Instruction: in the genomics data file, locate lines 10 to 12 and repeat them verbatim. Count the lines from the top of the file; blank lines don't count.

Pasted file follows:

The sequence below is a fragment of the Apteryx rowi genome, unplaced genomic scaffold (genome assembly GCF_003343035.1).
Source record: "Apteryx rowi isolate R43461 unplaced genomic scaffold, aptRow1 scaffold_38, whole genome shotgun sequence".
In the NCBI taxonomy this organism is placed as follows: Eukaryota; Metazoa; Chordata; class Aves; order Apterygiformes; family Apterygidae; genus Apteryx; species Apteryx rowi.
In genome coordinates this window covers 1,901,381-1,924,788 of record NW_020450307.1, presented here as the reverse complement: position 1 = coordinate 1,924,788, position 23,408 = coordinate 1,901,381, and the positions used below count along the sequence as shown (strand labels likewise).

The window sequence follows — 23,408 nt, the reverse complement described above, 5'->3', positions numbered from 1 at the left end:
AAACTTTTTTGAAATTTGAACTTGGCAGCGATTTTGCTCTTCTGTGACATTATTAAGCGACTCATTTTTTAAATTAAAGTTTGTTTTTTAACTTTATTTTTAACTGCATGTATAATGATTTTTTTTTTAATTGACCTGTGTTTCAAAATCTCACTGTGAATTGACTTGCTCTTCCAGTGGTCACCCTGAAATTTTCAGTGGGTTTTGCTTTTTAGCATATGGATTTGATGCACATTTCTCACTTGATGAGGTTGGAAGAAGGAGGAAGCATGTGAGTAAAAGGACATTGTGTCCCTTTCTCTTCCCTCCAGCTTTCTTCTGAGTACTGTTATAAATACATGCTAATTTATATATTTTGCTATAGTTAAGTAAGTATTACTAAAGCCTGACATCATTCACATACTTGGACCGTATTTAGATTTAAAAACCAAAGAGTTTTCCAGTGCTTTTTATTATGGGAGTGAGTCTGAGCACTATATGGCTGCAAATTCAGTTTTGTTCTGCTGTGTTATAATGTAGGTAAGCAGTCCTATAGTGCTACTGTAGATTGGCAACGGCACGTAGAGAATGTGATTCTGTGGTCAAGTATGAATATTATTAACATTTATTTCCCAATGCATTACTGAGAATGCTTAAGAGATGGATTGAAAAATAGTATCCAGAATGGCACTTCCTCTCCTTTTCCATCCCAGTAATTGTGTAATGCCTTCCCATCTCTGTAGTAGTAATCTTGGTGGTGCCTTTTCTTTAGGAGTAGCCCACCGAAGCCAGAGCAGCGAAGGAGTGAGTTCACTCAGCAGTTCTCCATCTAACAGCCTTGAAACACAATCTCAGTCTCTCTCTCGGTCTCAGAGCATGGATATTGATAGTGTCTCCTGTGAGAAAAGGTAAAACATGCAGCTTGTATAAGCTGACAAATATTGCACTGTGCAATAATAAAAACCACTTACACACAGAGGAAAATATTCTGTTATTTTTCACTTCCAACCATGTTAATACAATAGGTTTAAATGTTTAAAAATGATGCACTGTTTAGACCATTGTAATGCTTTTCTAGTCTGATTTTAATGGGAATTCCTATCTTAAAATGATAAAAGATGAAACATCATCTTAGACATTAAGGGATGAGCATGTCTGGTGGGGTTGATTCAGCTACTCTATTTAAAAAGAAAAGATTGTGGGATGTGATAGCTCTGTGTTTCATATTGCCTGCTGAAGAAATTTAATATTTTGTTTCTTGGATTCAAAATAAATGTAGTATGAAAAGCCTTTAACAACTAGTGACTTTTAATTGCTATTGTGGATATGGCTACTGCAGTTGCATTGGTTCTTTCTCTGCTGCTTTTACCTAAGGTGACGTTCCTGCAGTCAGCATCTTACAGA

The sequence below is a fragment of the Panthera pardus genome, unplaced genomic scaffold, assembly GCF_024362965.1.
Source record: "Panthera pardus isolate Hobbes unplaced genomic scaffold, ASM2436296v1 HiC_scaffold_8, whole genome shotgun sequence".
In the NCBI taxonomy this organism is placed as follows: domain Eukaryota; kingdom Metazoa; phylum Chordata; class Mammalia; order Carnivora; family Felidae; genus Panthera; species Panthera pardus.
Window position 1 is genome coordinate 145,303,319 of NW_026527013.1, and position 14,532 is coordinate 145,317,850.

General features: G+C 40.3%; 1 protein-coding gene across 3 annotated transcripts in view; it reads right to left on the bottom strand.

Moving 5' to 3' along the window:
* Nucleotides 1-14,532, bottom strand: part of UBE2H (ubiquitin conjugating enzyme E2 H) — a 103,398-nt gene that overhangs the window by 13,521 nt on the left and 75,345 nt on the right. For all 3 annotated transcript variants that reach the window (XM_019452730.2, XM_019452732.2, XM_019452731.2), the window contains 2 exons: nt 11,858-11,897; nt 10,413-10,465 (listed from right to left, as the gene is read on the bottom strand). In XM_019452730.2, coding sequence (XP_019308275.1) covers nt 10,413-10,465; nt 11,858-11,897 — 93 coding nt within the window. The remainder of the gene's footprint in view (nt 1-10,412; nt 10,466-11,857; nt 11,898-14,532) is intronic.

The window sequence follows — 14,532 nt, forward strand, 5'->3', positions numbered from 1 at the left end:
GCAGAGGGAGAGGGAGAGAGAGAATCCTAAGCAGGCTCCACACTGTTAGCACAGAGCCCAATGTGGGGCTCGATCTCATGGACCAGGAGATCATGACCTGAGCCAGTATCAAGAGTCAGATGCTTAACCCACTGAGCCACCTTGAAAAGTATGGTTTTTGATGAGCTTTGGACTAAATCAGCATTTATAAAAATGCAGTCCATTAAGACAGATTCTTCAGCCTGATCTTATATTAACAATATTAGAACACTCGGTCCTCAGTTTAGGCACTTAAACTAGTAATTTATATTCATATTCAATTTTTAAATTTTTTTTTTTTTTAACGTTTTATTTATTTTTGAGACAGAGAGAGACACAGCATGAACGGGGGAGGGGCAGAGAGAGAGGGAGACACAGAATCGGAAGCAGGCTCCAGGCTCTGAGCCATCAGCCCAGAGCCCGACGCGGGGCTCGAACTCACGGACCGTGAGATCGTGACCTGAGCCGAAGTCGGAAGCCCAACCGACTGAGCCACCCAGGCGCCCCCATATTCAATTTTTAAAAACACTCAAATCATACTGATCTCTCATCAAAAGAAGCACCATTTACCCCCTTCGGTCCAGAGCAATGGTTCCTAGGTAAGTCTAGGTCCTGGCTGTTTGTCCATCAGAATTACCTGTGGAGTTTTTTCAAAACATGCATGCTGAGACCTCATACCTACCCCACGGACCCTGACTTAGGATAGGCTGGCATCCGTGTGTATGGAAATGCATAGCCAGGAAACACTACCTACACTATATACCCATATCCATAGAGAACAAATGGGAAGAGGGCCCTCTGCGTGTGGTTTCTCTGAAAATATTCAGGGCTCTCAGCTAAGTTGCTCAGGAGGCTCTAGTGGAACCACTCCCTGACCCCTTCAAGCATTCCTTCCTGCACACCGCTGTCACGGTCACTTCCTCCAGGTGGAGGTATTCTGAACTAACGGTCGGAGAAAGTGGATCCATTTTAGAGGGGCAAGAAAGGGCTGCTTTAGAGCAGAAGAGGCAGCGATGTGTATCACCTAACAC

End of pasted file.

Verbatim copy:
Window position 1 is genome coordinate 145,303,319 of NW_026527013.1, and position 14,532 is coordinate 145,317,850.

General features: G+C 40.3%; 1 protein-coding gene across 3 annotated transcripts in view; it reads right to left on the bottom strand.

Moving 5' to 3' along the window: